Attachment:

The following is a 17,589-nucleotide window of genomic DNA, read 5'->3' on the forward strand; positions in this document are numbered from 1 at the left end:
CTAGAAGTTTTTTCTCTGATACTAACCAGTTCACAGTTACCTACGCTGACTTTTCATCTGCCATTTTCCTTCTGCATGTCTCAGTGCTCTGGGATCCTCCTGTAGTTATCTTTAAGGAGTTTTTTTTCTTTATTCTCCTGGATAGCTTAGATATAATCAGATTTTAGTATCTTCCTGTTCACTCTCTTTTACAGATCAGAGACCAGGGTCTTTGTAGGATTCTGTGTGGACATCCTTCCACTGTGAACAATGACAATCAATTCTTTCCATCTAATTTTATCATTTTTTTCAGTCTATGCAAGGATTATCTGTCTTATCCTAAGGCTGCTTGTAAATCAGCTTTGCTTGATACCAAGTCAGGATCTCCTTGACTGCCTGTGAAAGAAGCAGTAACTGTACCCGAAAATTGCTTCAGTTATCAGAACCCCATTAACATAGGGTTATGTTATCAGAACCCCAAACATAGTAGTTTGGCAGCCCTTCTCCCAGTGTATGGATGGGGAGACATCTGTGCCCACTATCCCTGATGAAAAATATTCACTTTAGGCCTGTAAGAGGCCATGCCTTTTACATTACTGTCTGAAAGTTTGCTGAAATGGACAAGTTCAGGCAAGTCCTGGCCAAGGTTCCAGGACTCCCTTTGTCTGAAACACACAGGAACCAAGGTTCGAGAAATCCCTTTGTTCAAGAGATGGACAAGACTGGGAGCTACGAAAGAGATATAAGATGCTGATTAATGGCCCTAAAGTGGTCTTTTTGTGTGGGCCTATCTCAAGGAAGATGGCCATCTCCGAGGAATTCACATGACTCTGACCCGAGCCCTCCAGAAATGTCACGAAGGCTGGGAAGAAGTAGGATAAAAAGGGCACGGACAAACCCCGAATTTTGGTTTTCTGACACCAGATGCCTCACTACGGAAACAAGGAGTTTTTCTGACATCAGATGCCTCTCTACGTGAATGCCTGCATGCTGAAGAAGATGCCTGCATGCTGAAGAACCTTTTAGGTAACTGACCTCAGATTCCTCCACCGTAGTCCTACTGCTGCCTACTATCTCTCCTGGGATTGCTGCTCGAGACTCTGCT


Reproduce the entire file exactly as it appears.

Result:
The following is a 17,589-nucleotide window of genomic DNA, read 5'->3' on the forward strand; positions in this document are numbered from 1 at the left end:
CTAGAAGTTTTTTCTCTGATACTAACCAGTTCACAGTTACCTACGCTGACTTTTCATCTGCCATTTTCCTTCTGCATGTCTCAGTGCTCTGGGATCCTCCTGTAGTTATCTTTAAGGAGTTTTTTTTCTTTATTCTCCTGGATAGCTTAGATATAATCAGATTTTAGTATCTTCCTGTTCACTCTCTTTTACAGATCAGAGACCAGGGTCTTTGTAGGATTCTGTGTGGACATCCTTCCACTGTGAACAATGACAATCAATTCTTTCCATCTAATTTTATCATTTTTTTCAGTCTATGCAAGGATTATCTGTCTTATCCTAAGGCTGCTTGTAAATCAGCTTTGCTTGATACCAAGTCAGGATCTCCTTGACTGCCTGTGAAAGAAGCAGTAACTGTACCCGAAAATTGCTTCAGTTATCAGAACCCCATTAACATAGGGTTATGTTATCAGAACCCCAAACATAGTAGTTTGGCAGCCCTTCTCCCAGTGTATGGATGGGGAGACATCTGTGCCCACTATCCCTGATGAAAAATATTCACTTTAGGCCTGTAAGAGGCCATGCCTTTTACATTACTGTCTGAAAGTTTGCTGAAATGGACAAGTTCAGGCAAGTCCTGGCCAAGGTTCCAGGACTCCCTTTGTCTGAAACACACAGGAACCAAGGTTCGAGAAATCCCTTTGTTCAAGAGATGGACAAGACTGGGAGCTACGAAAGAGATATAAGATGCTGATTAATGGCCCTAAAGTGGTCTTTTTGTGTGGGCCTATCTCAAGGAAGATGGCCATCTCCGAGGAATTCACATGACTCTGACCCGAGCCCTCCAGAAATGTCACGAAGGCTGGGAAGAAGTAGGATAAAAAGGGCACGGACAAACCCCGAATTTTGGTTTTCTGACACCAGATGCCTCACTACGGAAACAAGGAGTTTTTCTGACATCAGATGCCTCTCTACGTGAATGCCTGCATGCTGAAGAAGATGCCTGCATGCTGAAGAACCTTTTAGGTAACTGACCTCAGATTCCTCCACCGTAGTCCTACTGCTGCCTACTATCTCTCCTGGGATTGCTGCTCGAGACTCTGCT